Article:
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Men’s Bathrooms Need Changing Tables, Too

Cropped image of a young father changing the diaper to his cute newborn.

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There are many stigmas out there that force the idea that moms should take the brunt of parenting. There is a constant emphasis on maternal instinct. Not to mention the perceived notion that women, working or not, are responsible for the day-to-day care of their children. All of this has helped create a false impression that fathers cannot take care of their children at the same level mothers can. Of course, this is all inaccurate information. But the idea has led to everyday decisions that hinder men from their parenting duties. One big one: changing tables. As women, we are accustomed to seeing changing tables in pretty much every bathroom we set foot in. Whether we… Read More

There are many stigmas out there that force the idea that moms should take the brunt of parenting. There is a constant emphasis on maternal instinct. Not to mention the perceived notion that women, working or not, are responsible for the day-to-day care of their children. All of this has helped create a false impression that fathers cannot take care of their children at the same level mothers can. Of course, this is all inaccurate information. But the idea has led to everyday decisions that hinder men from their parenting duties. One big one: changing tables.

As women, we are accustomed to seeing changing tables in pretty much every bathroom we set foot in. Whether we are at a rest stop or a fancy restaurant, there is always a place to change a baby. Men, on the other hand, are probably shocked to find anything even close to a changing table in their public restrooms. And this can be a big problem.

Why Men’s Rooms Need Changing Tables

Recently, father’s have been posting about the creative ways they change their children without a changing table. One father, who posted an image of himself changing his kid while squatting on the bathroom floor, sparked a viral movement to get changing tables in men’s restrooms. The photo led to the #SquatForChange hashtag, which then began trending. This prompted Pampers to create a mission to install 5,000 changing tables in men’s bathrooms across the country by 2021. It’s a great start, but it’s not enough.

Until changing tables become the norm in every men’s bathroom, what is a man to do when he is with his children and they need a change? Why should the mother be forced to be the only parent able to change their child? What about single fathers? Here are a few reasons why all men’s bathrooms need changing tables, too.

There is not always a woman present.

All families look different. Some have one parent, while some have two parents of the same sex. Some have no “parent” but rather a grandparent or other guardian. No matter what a family looks like, they shouldn’t be worried about where or how they can change their baby’s diaper when not at home. A woman not being present shouldn’t lead to babies being changed on a dirty public restroom floor, in a car, or any other location not suited for that task.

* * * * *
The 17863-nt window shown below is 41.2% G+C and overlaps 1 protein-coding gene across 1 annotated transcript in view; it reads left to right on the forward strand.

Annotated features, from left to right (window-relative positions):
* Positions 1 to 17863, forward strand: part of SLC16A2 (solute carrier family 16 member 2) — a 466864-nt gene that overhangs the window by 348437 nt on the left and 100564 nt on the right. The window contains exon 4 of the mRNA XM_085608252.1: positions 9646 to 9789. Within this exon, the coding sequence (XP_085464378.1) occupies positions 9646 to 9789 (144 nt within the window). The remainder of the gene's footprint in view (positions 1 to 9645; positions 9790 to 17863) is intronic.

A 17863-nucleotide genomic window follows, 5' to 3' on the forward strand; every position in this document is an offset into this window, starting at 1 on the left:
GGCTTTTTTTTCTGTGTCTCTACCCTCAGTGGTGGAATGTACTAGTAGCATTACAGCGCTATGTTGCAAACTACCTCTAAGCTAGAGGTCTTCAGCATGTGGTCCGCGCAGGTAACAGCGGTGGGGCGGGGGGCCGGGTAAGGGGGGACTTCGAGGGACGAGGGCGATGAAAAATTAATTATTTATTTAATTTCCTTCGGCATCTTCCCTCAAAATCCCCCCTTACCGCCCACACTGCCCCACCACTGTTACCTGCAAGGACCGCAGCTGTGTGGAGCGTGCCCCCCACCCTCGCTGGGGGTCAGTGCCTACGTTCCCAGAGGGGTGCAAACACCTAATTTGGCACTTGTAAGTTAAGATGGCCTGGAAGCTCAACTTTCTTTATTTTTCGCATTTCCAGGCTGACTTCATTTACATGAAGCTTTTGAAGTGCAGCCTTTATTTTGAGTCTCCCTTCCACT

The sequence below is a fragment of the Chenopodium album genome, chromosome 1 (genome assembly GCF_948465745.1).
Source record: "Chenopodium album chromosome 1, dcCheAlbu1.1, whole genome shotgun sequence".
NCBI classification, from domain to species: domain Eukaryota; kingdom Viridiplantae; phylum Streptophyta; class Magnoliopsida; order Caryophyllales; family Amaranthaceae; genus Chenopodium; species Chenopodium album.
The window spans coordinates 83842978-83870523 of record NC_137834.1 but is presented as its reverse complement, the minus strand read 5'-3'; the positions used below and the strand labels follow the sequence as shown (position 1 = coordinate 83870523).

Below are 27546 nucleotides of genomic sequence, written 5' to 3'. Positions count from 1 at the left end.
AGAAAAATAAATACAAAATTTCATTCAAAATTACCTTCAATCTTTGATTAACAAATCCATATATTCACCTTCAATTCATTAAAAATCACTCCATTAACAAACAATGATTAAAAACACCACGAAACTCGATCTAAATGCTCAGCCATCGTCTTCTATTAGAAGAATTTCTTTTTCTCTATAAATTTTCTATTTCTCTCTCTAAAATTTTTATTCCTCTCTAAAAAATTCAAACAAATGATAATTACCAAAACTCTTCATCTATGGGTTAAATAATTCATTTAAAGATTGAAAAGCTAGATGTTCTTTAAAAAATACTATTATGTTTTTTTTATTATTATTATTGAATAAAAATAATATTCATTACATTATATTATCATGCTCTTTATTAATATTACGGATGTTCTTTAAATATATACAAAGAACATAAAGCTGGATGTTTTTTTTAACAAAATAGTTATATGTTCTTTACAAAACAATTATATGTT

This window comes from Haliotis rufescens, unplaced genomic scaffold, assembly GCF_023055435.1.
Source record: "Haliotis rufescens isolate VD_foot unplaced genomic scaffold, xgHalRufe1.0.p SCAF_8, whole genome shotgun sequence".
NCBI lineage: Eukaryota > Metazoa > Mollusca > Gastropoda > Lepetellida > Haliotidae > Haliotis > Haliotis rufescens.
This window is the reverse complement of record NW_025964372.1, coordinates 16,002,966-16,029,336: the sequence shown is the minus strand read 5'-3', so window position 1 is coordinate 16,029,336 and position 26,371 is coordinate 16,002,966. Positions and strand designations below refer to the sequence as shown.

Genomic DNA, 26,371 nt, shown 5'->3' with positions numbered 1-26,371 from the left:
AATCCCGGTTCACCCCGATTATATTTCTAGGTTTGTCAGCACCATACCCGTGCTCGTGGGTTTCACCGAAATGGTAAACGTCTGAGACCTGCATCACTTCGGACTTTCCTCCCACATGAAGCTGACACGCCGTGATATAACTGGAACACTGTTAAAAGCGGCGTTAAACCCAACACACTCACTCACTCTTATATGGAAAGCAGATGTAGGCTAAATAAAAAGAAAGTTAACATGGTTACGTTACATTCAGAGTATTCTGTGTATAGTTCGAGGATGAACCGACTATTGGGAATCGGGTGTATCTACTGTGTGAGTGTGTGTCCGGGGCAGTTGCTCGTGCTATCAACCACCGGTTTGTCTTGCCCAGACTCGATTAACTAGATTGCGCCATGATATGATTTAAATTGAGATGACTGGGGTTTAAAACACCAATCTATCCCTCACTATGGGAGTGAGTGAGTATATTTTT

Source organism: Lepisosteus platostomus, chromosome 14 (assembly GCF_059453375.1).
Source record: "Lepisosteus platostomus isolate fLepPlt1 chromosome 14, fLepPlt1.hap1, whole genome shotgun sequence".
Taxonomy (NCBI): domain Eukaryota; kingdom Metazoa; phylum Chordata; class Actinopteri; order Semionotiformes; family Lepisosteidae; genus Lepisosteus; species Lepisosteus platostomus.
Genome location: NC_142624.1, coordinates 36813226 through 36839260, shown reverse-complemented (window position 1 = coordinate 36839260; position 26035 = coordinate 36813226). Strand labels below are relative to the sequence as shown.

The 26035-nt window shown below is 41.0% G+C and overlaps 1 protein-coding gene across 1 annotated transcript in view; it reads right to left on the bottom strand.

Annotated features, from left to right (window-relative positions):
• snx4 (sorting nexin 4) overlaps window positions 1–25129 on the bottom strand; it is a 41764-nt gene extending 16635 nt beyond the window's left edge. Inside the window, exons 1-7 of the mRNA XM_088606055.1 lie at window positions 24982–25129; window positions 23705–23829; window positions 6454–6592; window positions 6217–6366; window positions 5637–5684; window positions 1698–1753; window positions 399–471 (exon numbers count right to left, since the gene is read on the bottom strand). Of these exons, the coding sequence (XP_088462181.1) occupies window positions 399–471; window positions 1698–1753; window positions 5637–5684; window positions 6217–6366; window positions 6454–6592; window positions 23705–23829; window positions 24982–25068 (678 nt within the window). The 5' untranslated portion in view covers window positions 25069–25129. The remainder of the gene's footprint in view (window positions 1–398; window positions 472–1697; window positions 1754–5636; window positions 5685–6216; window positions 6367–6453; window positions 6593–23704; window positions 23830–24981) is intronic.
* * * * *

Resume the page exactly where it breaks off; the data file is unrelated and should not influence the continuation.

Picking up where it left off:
Multiple children may need to use the restroom.

Even if a family does have a woman present, we all know that when one kid needs to go, the others will too. Having two parents around makes things a lot easier for families with multiple children, especially when on the go. When there is no changing table in the men’s restroom, that leaves the option for “dividing and conquering” entirely out of the question.

The issue of gender in restrooms.

When people think of changing tables, they often think of them being used by infants. As parents, you will learn that most children aren’t potty trained until three. The American Association of Pediatrics even reports that many kids reach age four without being fully trained. At 3- or 4-years-old, a child is most likely aware of gender. They tend to know which bathroom is the “right” one. A male child may suddenly have an issue with joining mom in the girl’s bathroom. This can cause a huge issue when out in public.

Mothers and fathers are equal.

As stated above, only putting changing tables in women’s restrooms highlights the idea that mothers are chosen by society as the dominant parent. This negatively impacts the mother by housing the majority of the childcare responsibilities on her shoulders. It is also detrimental to the father, who wants to be just as involved in his equal parenting relationship.

Outside caretakers are not all female.

It may have once been odd to see a male nanny or babysitter. But as this profession becomes more widely spread across genders, it’s essential that men have equal capacity to do their job well. If a male nanny or babysitter wants to take the children in their care to the playground or the store, they shouldn’t have to worry about whether they’ll be able to take those children to the bathroom when they need a change.

If you are interested in getting changing tables in men’s restrooms or want to learn more about the current movement, join the #SquatforChange challenge.